‘Viva la Liberta’: Twins find themselves as philosopher poses as pol

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Toni Servillo plays twin brothers — a politician and a philosopher — in the affecting “Viva la Liberta,” a comic drama from Italy. Servillo charms in his dual turn, then takes it up a notch when one brother shows off his childhood knack for impersonating his look-alike. He spars with reporters and recites Bertolt Brecht at rallies.

Director Roberto Ando adapts his debut novel (the title translates as “The Vacant Throne”) for a pointed satire that turns into a character study. A cherished snapshot taken at the Cannes Film Festival will reveal why the brothers have not seen each other for 25 years.

Enrico Olivieri (Servillo) is the depressive head of Italy’s dispirited opposition party. Telling no one, he flees to Paris for solace with Danielle (Valeria Bruni Tedeschi), an old lover now married to acclaimed auteur Mung (Eric Trung Nguye). A script supervisor, she gets him a gig as a props assistant on the set.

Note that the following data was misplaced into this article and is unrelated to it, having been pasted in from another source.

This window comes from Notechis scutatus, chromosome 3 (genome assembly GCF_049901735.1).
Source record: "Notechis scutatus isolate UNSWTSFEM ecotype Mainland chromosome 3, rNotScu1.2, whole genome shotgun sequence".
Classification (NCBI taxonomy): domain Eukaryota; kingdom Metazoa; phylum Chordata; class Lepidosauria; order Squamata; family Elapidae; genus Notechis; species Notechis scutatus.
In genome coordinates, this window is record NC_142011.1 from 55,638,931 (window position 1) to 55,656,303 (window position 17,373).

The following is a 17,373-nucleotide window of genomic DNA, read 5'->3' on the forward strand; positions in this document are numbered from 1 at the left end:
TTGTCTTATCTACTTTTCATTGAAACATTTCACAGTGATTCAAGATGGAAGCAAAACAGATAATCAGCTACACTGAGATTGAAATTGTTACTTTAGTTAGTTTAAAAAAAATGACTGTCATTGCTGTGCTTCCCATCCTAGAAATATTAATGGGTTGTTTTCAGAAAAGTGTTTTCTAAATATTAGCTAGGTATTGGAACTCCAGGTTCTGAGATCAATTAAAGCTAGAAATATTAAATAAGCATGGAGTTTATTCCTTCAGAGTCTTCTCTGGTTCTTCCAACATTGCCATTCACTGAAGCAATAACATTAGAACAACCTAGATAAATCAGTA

Enrico’s disappearance coincides with his brother’s discharge from a mental hospital. Under the pseudonym Giovanni Ernani (Servillo), he has penned books like “The Illusion of Living.” Enrico’s staff and wife decide he will do as a secret stand-in, assuming candidate Enrico will reappear before the ballot.

The brothers start leading new lives. Traits, hurts and virtues surface when they break from old ways. They merge for an ambiguous outcome, as cued by a winking last shot.

“Viva la Liberta” recalls “Being There.” In that 1979 political parable a simpleton named Chance (Peter Sellers) emerges from a garden behind a townhouse in Washington, D.C. The political elite takes him for a prophet of presidential caliber. Then there’s the comedy “Dave” from 1993 where Kevin Kline is recruited by the Oval Office to impersonate the comatose president.

Ando and Servillo are less cynical and silly than those two American films. Instead we get a balanced ticket of critique and self-discovery.

[s3r star=3/4]

Distrib Films US presents a film directed by Roberto Ando and written by Ando and Angelo Pasquini. In Italian, French and German with English subtitles. Running time: 94 minutes. No MPAA rating. Opens Friday at the Gene Siskel Film Center.

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